The Ethiopia-Somalia feud continues with Mogadishu claiming its territorial integrity has been violated by the deal.
Somalia said on Thursday there was no room for mediation in a dispute with Ethiopia unless Addis Ababa cancelled a controversial deal with the breakaway region of Somaliland.
Tensions in the Horn of Africa have escalated after landlocked Ethiopia reached a memorandum of understanding with Somaliland on January 1 that gives it access to the sea.
“There is no space for mediation unless Ethiopia retracts its illegal MOU and reaffirms the sovereignty and territorial integrity of Somalia,” the country’s foreign ministry said in a statement posted on its official social media accounts.
The comment comes after the African Union’s conflict resolution body on Wednesday discussed the crisis and called on the two countries “to exercise restraint, de-escalate and engage in meaningful dialogue towards finding a peaceful resolution of the matter”.
The eight-country trade bloc Intergovernmental Authority on Development (IGAD) is also holding an extraordinary summit in Uganda on Thursday on the Ethiopia-Somalia feud, as well as the conflict in Sudan. All four countries are part of the bloc, along with South Sudan, Djibouti, Kenya and Eritrea.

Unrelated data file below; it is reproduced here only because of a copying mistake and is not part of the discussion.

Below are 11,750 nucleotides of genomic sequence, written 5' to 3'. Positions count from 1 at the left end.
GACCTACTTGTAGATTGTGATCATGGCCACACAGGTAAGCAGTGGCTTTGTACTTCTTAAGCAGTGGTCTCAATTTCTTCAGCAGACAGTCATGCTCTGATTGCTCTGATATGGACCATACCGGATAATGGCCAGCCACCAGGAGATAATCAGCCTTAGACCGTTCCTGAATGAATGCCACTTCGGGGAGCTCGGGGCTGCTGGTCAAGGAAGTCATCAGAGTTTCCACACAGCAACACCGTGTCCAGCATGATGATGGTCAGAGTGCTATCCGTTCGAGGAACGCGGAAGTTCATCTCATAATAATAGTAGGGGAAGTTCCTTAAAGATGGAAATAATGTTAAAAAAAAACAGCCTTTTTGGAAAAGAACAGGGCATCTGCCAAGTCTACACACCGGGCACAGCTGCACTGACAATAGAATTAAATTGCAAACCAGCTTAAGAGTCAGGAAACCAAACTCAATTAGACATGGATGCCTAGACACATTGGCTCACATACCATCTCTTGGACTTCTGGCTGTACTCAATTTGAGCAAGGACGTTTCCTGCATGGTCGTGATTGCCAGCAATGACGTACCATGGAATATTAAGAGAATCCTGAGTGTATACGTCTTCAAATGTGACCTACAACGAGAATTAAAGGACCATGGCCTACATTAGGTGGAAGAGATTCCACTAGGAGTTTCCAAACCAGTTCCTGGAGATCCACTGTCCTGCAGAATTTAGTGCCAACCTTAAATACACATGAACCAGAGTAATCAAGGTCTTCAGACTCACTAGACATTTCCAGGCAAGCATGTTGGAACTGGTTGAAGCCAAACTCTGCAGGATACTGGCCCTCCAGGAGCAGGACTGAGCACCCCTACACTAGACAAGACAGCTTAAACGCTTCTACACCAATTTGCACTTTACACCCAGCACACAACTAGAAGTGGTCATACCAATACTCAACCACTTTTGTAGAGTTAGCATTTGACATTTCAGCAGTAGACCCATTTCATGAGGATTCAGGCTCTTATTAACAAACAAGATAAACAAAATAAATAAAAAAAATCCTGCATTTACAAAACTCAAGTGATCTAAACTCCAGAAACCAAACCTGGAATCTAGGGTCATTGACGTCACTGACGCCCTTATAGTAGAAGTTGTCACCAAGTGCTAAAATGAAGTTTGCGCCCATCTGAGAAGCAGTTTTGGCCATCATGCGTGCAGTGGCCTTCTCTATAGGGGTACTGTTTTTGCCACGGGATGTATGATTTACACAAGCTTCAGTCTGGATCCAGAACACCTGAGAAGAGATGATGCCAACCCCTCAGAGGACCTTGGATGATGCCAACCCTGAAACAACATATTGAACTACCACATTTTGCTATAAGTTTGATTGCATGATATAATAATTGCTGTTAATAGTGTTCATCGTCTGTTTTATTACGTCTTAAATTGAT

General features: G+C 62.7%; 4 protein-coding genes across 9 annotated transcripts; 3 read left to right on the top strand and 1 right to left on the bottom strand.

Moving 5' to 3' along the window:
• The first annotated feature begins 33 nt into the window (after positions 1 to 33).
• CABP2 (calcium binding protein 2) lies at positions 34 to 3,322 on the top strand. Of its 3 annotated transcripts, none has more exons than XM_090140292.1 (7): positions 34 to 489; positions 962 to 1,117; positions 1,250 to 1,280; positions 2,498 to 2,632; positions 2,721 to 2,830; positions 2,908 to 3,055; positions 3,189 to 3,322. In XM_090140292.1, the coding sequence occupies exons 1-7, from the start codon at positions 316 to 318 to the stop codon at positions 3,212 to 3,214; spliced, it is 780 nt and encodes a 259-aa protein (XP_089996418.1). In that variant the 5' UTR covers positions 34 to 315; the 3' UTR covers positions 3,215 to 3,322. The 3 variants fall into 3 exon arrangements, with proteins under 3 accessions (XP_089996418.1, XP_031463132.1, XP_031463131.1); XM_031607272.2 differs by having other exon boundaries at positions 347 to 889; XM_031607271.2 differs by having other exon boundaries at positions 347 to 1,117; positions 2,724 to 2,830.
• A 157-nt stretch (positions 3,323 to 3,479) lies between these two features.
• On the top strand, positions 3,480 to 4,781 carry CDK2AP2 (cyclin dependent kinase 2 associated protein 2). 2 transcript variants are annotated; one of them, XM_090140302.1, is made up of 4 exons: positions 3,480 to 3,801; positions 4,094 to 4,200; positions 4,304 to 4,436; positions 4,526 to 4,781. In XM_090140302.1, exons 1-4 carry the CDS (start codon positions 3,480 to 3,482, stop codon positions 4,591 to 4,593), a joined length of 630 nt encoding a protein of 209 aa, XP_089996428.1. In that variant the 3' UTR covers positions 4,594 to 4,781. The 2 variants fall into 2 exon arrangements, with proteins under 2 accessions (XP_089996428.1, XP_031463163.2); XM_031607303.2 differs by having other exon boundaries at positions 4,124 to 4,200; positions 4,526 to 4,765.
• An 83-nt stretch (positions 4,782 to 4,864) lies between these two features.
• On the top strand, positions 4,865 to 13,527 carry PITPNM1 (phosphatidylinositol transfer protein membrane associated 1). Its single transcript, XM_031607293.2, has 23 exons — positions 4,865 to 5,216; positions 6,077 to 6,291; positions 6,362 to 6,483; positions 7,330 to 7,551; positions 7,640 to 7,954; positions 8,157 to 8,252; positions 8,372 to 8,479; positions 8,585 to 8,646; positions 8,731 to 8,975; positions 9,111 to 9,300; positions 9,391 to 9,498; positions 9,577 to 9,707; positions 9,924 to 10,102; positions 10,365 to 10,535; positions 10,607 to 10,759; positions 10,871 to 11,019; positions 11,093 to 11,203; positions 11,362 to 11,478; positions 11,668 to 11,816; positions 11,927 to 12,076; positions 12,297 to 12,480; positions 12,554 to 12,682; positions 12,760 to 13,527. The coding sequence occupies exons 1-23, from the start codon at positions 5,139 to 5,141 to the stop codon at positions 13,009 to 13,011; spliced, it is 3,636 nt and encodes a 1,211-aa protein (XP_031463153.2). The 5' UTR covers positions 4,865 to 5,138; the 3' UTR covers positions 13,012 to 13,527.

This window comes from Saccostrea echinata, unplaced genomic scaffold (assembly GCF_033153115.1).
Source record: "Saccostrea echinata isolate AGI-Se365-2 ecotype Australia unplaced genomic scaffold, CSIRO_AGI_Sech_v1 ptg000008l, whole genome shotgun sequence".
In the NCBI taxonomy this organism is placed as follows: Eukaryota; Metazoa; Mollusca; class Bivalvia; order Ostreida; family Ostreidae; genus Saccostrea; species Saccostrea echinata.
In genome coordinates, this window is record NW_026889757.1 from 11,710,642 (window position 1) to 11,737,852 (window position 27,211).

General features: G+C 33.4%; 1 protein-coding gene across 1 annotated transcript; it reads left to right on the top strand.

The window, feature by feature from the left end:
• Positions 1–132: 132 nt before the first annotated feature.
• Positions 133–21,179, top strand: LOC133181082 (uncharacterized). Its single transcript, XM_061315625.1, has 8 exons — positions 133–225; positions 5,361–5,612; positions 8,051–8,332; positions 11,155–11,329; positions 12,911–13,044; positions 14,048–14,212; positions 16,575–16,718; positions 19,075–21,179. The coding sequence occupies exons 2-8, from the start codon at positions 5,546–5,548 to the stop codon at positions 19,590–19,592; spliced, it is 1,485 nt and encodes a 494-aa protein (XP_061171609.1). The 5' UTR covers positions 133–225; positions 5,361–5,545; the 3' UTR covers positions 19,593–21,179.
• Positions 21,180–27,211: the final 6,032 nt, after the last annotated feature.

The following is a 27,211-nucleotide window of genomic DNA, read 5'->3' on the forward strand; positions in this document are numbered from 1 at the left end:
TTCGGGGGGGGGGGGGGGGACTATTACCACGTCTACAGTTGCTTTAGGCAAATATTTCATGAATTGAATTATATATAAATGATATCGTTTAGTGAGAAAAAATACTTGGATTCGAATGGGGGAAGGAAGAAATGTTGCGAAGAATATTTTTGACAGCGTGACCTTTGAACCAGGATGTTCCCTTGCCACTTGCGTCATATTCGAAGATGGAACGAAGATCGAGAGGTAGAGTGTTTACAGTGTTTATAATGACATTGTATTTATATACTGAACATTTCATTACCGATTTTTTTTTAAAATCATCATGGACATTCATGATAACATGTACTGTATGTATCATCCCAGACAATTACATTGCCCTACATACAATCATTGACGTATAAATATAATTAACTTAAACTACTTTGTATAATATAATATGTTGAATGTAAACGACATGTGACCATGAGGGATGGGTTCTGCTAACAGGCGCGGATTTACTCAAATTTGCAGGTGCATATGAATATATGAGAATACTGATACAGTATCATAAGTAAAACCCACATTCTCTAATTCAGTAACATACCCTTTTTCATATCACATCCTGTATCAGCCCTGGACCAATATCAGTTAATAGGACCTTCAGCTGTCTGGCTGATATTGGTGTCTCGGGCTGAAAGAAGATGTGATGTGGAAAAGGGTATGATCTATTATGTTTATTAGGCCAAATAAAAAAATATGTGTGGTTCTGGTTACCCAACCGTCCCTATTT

Access to the sea
Somalia says its sovereignty and territorial integrity have been violated by the pact and has appealed for international support. Somaliland is a former British protectorate facing the Gulf of Aden which declared its independence from Somalia in 1991, a move not recognised by the international community.
Under the January 1 deal, Somaliland agreed to lease 20 kilometres (12 miles) of its coast for 50 years to Ethiopia, which wants to set up a naval base and a commercial port on the coast.
For years, Ethiopia, with a population of approximately 100 million people, has sought access to the sea after Eritrea broke away from Addis Ababa and formally declared independence in 1993 following a three-decade war. The Horn of Africa country currently relies on neighbouring Djibouti for most of its maritime trade.
In Ethiopia, where for much of 2023 the government stressed the economic need for a seaport and even subtly hinted at possibly invading Eritrea for access to the Red Sea, the deal is being portrayed as a victory.